In Australia workplace wellness initiatives are commonplace, yet only half have measureable outcomes. Without them their fitness for purpose is questionable.
In a recent news article the Australian Broadcasting Corporation (ABC) considered the effectiveness of Australian workplace wellness programmes. It reported that around half of all Australian companies offered some kind of health promotion service to their employees. But of these, only half had measurable outcomes with which to gauge their effectiveness. Without measurable outcomes, the fitness for purpose of a workplace wellness programme is questionable.
All systems seek to fulfil a purpose. It is the reason for their existence. Purpose is fulfilled when a system performs as desired, to produce its outputs at the right time, in sufficient quantity and in the right place. Fitness for purpose is a measure of how well a system fulfils its purpose.
To gauge the effectiveness of any workplace wellness programme its purpose must be clearly stated. If wellness is defined as ‘being in a state of good health, especially as an actively pursued goal’, what is the purpose of a workplace wellness programme?
Wellness Worx Now, an American provider of workplace wellness services states that the purpose of a wellness programme is to establish a work environment that promotes healthy lifestyles, decreases the risk of disease, and enhances the quality of life.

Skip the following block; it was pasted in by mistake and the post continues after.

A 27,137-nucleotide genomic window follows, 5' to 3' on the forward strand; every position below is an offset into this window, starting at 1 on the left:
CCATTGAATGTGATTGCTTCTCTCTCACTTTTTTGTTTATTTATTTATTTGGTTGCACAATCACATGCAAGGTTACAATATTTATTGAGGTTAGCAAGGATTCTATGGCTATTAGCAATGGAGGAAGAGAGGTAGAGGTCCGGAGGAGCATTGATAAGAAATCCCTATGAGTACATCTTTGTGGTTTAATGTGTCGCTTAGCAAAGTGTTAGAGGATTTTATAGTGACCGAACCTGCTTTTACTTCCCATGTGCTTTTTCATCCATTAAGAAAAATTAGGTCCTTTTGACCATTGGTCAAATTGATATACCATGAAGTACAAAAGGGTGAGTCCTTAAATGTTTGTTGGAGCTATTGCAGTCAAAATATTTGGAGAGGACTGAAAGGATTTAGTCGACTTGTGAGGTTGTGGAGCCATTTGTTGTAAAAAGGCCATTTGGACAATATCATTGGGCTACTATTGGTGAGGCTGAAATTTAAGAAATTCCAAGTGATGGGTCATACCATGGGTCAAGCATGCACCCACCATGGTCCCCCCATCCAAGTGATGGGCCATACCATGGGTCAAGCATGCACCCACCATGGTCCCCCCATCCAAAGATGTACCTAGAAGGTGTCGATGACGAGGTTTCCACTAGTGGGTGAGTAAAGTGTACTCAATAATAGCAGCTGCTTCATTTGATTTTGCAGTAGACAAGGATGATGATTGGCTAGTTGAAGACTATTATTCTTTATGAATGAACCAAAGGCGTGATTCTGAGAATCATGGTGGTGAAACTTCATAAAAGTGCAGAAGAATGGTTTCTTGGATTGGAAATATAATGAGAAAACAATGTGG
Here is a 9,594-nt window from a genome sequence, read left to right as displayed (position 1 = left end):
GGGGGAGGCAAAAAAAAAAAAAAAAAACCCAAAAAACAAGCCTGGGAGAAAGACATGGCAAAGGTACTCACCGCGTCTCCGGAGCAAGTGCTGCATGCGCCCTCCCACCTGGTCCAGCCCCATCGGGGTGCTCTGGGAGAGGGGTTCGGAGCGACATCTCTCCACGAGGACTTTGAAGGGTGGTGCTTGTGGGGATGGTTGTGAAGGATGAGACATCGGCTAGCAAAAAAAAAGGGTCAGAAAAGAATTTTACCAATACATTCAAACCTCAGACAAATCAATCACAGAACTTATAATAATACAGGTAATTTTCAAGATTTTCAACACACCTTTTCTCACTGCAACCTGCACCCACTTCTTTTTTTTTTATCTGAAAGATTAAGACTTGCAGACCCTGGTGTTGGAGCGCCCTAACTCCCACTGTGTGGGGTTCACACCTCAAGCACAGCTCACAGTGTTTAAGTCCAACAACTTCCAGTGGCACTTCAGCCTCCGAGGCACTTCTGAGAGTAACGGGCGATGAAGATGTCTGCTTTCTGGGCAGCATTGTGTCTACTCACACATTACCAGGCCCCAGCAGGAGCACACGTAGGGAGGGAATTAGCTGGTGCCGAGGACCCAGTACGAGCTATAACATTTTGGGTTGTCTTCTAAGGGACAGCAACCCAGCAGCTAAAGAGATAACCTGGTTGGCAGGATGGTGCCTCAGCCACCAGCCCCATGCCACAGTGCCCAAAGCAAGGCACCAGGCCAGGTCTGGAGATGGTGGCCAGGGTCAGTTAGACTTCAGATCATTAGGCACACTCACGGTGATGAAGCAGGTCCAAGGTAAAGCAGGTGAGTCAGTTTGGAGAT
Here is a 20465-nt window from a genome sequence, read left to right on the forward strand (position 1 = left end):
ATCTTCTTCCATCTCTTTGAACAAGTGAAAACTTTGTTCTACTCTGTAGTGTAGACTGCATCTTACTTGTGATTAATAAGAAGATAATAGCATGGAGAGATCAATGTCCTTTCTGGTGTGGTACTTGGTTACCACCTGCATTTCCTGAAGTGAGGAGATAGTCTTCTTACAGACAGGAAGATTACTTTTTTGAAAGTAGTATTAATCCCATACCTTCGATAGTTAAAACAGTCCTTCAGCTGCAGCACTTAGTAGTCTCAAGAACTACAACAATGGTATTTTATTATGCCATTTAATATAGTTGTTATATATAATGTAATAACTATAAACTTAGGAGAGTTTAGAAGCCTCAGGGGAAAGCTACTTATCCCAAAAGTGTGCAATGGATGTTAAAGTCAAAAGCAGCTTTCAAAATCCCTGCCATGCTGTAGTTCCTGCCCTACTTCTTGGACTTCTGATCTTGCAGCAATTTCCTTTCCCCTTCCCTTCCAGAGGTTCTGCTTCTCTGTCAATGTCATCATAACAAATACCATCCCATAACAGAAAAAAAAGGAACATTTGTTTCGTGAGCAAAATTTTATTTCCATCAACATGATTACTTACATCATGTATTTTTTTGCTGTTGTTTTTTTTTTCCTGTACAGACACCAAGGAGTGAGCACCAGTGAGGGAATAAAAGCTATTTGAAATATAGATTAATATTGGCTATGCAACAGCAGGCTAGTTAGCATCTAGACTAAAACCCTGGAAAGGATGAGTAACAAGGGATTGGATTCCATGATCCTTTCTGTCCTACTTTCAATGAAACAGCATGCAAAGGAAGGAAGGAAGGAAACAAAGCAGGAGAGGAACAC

What does a workplace wellness programme need to do to achieve its purpose? The purpose statement provides some insight. It must provide a work environment that promotes healthy lifestyles.
How can we measure its effectiveness? The purpose statement again helps by stating three measures of effectiveness. They are how well healthy lifestyles are adopted, how well the risk of disease is reduced and how well employees’ quality of life is enhanced. These outcomes can be measured but they need to be measured in a sensitive and culturally acceptable manner. If not any programme introduced is destined to fail.
The ABC article concluded that a well designed programme could deliver significant financial benefits. However, the purpose of any programme should be to promote healthy lifestyles. Any significant financial benefit is a desirable side-effect, not the primary outcome.
Understanding purpose is key to understanding systems. It is only when we understand purpose that we can understand what a system must do to fulfil its purpose. Only then can we determine the measures of effectiveness that determine how well a system performs.